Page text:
Games can also be canceled for a variety of reasons, such as rain-outs or lightning storms. If a game does not go 8.5 innings, run line bets are nullified. If a game is called due to weather in the 6th inning, the bet is canceled, even if your team is winning by ten runs. It does not matter that MLB calls the game official and declares a winner.

There Are Always More Options on the Run Line

Many sportsbooks offer “alternative” run lines like the example shown below. In this instance, the alternative run line allows you to take the underdog to win the game by two or more runs. While this is clearly a highly unlikely outcome on the face of it, the potential payout is massive.

In the case of rotation number 3910, the San Francisco Giants, they are prohibitive underdogs (+140) on the money line against the Dodgers. So the chances of them winning by two runs or more are not great. But, if they do, they will net their backers a pretty penny, since the payout on San Francisco -1.5 is +300.

That +300 number equates to an expected win-rate of only 25%, and we know from the chart above that road favorites (in this case, the Dodgers) lose by two or more runs 28% of the time, making a bet on the Giants worthy of consideration.

Or, if you think the Dodgers might be in for a close game, you could get the favorite +1.5 runs. Of course, you have to pay -400 which is something most bettors – beginner or otherwise – will only want to consider in a parlay.

If you are not willing to lay -150 on the money line (which requires the Dodgers to win outright at a 60% rate), then it doesn’t make sense mathematically to take -400 (which requires the Dodgers to win or lose by one run at an 80% rate). However, those options are out there.

In the chart above, you would be better off taking the White Sox at -1.5 (+250) for no other reason than the fact that you are assured as a road team of getting 27 outs.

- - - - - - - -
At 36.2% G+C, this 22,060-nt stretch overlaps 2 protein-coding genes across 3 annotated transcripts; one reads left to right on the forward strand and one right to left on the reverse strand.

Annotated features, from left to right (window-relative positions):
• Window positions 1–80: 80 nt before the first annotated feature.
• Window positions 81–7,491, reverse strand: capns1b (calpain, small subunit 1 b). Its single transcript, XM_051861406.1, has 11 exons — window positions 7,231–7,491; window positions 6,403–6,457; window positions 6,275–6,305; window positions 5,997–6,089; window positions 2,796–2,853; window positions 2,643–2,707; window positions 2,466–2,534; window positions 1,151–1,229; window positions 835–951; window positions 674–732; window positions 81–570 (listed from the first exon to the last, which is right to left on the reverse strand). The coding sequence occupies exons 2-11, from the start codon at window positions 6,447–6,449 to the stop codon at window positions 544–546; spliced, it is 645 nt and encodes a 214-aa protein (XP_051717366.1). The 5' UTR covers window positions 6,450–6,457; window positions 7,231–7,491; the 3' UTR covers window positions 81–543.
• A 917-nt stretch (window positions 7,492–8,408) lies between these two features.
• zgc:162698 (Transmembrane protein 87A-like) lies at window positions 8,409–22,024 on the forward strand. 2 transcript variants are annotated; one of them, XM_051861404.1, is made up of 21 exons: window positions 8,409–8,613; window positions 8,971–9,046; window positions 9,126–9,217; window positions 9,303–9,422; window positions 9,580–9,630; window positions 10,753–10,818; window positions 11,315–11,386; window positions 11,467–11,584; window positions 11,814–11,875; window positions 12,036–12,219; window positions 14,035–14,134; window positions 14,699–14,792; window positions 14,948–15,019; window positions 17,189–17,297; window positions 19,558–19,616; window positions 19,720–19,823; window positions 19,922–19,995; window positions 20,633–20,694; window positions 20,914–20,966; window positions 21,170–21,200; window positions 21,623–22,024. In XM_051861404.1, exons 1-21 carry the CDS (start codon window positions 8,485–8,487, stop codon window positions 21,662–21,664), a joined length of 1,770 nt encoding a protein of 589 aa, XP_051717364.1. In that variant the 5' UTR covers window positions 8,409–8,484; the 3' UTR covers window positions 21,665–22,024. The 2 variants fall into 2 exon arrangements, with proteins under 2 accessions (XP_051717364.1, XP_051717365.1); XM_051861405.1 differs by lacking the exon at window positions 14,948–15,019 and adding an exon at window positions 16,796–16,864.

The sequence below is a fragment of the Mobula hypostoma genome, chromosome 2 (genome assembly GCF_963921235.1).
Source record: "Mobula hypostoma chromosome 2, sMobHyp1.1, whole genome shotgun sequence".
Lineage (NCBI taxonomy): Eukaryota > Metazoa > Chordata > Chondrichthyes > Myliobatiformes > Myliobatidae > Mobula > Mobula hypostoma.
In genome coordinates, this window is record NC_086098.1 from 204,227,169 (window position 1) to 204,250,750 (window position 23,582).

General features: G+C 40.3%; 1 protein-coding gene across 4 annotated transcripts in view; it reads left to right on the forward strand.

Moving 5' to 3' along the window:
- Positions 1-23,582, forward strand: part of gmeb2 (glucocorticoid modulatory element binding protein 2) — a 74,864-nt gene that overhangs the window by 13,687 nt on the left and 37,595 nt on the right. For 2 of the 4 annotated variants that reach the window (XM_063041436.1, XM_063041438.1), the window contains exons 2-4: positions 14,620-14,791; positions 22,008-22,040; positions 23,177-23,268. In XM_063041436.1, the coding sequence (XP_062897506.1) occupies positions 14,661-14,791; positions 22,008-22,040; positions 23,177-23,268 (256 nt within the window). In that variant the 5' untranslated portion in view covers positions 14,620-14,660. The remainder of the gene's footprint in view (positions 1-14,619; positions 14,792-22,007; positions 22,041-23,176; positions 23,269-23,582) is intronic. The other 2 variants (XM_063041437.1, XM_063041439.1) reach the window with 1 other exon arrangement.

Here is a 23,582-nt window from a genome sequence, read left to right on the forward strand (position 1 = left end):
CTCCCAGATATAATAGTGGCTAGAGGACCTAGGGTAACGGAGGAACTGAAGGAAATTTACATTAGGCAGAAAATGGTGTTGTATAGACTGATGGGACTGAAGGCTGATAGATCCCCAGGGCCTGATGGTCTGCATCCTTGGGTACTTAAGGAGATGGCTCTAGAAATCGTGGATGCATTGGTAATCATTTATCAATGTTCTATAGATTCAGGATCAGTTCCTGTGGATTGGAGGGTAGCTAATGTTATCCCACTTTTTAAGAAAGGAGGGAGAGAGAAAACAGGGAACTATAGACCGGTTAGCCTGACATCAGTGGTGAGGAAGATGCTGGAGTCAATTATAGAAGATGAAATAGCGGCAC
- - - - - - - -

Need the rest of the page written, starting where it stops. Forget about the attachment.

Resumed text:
One of the most affordable ways to play a large money line favorite is to split the bet evenly between the money line and the run line.

One of the most affordable ways to play a large money line favorite, assuming you don’t want to lay -200 (or more), is to split the bet evenly between the money line and the run line. Of course, if the team wins by one, you lose half of the wager, but it does mitigate possible damage.

Some books offer a -1 run line, which is priced exactly the same as splitting the bet between the run line and the money line. Then, if your -200 team does win by one run, you push the wager.

MLB Run Line FAQ

Still have questions about the MLB run line? Let’s see if we can help you out.

What is the MLB run line?

The MLB run line refers to a specific type of baseball run line that only applies to MLB. It's essentially MLB's version of point spread betting.

How does the MLB run line work?

The MLB run line is generally set at +1.5 runs for underdogs and -1.5 runs for favorites. That means if you bet the favorite in a MLB game, they need to win by at least two runs for you to win your bet.

How do I place a bet on the MLB run line?

Many sportsbooks including DraftKings, BetMGM, Caesars, and more will let you bet on the MLB run line if you use their app or site.

How is the MLB run line different from moneyline betting?

Moneyline betting only requires you to pick a team to win the game by an unspecified amount of runs. MLB run line betting requires a team to win by a set number of runs.

Is the MLB run line a good bet to make?

While the moneyline is probably the most popular type of bet in sports, betting on the MLB run line is a fun way to bet on professional baseball.

Get Started Betting on Baseball Today!

To summarize, there is no magic bullet or perfect mathematical scenario to winning on the run line. There are things you can do that will minimize the risk, and that is how recreational bettors usually look at things. They might decrease your ROI, but any positive ROI in sports betting is a good thing.

Curious to learn more about the ins and out of betting on baseball, or just betting on sports in general? Visit our comprehensive guide on how to bet on sports, or take a glance at our 101 guide to betting on baseball.